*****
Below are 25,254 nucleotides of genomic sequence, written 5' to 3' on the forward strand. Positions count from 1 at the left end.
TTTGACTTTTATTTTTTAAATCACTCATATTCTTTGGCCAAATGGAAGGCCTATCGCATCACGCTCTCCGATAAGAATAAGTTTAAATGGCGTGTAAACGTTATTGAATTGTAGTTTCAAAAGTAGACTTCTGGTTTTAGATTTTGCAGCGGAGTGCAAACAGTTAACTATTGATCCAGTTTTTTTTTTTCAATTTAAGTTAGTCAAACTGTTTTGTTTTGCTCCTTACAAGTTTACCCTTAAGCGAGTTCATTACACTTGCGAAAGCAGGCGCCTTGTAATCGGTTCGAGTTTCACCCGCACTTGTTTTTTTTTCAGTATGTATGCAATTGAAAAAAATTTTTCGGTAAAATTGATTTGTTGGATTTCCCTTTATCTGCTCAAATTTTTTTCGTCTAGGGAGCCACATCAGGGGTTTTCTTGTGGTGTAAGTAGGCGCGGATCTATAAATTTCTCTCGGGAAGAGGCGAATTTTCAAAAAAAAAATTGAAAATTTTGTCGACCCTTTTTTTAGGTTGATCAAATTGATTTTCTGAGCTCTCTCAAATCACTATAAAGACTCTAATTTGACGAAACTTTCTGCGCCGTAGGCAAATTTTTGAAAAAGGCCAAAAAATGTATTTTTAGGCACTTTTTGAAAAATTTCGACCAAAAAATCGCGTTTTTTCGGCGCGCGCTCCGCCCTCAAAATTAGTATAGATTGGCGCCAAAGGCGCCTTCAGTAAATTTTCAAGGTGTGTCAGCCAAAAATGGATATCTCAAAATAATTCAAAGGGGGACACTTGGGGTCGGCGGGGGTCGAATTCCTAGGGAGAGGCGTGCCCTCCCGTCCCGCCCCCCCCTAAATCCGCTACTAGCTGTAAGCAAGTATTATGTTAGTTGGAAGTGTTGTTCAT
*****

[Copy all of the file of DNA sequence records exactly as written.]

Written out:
Below are 25,254 nucleotides of genomic sequence, written 5' to 3' on the forward strand. Positions count from 1 at the left end.
TTTGACTTTTATTTTTTAAATCACTCATATTCTTTGGCCAAATGGAAGGCCTATCGCATCACGCTCTCCGATAAGAATAAGTTTAAATGGCGTGTAAACGTTATTGAATTGTAGTTTCAAAAGTAGACTTCTGGTTTTAGATTTTGCAGCGGAGTGCAAACAGTTAACTATTGATCCAGTTTTTTTTTTTCAATTTAAGTTAGTCAAACTGTTTTGTTTTGCTCCTTACAAGTTTACCCTTAAGCGAGTTCATTACACTTGCGAAAGCAGGCGCCTTGTAATCGGTTCGAGTTTCACCCGCACTTGTTTTTTTTTCAGTATGTATGCAATTGAAAAAAATTTTTCGGTAAAATTGATTTGTTGGATTTCCCTTTATCTGCTCAAATTTTTTTCGTCTAGGGAGCCACATCAGGGGTTTTCTTGTGGTGTAAGTAGGCGCGGATCTATAAATTTCTCTCGGGAAGAGGCGAATTTTCAAAAAAAAAATTGAAAATTTTGTCGACCCTTTTTTTAGGTTGATCAAATTGATTTTCTGAGCTCTCTCAAATCACTATAAAGACTCTAATTTGACGAAACTTTCTGCGCCGTAGGCAAATTTTTGAAAAAGGCCAAAAAATGTATTTTTAGGCACTTTTTGAAAAATTTCGACCAAAAAATCGCGTTTTTTCGGCGCGCGCTCCGCCCTCAAAATTAGTATAGATTGGCGCCAAAGGCGCCTTCAGTAAATTTTCAAGGTGTGTCAGCCAAAAATGGATATCTCAAAATAATTCAAAGGGGGACACTTGGGGTCGGCGGGGGTCGAATTCCTAGGGAGAGGCGTGCCCTCCCGTCCCGCCCCCCCCTAAATCCGCTACTAGCTGTAAGCAAGTATTATGTTAGTTGGAAGTGTTGTTCAT